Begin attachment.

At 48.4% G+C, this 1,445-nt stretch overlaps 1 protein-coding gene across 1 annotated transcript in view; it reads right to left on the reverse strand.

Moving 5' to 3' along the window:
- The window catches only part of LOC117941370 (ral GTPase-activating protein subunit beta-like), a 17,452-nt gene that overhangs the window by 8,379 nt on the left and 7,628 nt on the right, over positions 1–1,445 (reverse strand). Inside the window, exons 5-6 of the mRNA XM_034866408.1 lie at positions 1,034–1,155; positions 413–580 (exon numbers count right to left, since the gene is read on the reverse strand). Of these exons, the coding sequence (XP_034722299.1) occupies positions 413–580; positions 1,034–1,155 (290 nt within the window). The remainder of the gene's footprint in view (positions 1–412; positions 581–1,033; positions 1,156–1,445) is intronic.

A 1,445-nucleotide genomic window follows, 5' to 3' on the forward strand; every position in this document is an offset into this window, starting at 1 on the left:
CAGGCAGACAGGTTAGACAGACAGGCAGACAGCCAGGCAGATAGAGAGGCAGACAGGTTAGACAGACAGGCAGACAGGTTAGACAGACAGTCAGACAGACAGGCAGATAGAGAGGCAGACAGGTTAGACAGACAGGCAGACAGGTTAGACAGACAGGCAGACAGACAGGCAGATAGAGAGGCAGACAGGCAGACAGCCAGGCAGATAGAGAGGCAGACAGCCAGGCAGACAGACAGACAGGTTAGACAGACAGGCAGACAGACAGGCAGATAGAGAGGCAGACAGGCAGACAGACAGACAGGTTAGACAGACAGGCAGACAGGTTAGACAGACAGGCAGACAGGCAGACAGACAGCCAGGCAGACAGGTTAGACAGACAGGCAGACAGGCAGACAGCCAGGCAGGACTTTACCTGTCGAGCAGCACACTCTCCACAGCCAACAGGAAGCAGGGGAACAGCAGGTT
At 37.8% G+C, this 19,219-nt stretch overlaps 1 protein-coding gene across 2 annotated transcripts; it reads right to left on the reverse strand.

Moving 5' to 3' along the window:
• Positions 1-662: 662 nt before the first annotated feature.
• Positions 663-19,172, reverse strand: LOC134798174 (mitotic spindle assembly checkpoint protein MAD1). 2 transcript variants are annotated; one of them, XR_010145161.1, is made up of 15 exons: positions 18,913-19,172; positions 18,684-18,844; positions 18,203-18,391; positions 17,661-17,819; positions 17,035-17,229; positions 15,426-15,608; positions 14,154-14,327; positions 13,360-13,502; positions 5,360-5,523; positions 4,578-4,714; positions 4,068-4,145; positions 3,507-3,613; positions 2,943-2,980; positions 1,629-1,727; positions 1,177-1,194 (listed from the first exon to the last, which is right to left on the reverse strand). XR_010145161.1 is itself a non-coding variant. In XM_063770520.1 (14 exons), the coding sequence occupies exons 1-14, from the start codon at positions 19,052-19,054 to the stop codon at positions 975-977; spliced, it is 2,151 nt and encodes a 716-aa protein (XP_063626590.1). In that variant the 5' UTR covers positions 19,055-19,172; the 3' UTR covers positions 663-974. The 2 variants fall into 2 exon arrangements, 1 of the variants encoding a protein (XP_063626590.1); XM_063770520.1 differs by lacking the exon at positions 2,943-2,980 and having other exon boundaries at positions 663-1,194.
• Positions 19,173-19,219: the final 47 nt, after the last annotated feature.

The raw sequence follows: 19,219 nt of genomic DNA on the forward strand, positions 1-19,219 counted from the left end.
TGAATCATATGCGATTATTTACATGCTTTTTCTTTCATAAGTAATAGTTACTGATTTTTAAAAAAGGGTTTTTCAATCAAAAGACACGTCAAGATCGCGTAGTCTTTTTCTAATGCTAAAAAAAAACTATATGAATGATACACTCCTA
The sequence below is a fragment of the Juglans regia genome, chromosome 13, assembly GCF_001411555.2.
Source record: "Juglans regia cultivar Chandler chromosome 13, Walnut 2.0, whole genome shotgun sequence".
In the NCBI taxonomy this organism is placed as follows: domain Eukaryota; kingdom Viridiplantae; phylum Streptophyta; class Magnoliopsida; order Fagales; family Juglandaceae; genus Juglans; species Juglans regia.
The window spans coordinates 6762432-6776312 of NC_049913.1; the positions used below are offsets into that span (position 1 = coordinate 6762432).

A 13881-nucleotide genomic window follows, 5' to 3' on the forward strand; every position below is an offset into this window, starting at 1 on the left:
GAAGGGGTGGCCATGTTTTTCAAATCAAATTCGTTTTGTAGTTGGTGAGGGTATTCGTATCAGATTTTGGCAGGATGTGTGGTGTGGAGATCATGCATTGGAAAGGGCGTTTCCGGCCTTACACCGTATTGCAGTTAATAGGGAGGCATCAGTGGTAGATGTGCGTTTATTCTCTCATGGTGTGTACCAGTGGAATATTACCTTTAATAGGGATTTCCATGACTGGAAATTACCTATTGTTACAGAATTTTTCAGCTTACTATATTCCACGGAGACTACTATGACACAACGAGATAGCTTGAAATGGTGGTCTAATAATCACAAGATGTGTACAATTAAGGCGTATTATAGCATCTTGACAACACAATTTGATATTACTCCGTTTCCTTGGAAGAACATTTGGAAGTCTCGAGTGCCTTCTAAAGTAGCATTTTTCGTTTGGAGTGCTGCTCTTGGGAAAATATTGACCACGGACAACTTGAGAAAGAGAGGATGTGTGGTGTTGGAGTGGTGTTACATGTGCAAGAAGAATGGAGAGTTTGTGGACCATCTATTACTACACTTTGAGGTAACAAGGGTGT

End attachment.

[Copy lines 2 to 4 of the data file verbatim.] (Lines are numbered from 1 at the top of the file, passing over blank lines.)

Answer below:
Moving 5' to 3' along the window:
- The window catches only part of LOC117941370 (ral GTPase-activating protein subunit beta-like), a 17,452-nt gene that overhangs the window by 8,379 nt on the left and 7,628 nt on the right, over positions 1–1,445 (reverse strand). Inside the window, exons 5-6 of the mRNA XM_034866408.1 lie at positions 1,034–1,155; positions 413–580 (exon numbers count right to left, since the gene is read on the reverse strand). Of these exons, the coding sequence (XP_034722299.1) occupies positions 413–580; positions 1,034–1,155 (290 nt within the window). The remainder of the gene's footprint in view (positions 1–412; positions 581–1,033; positions 1,156–1,445) is intronic.

A 1,445-nucleotide genomic window follows, 5' to 3' on the forward strand; every position in this document is an offset into this window, starting at 1 on the left: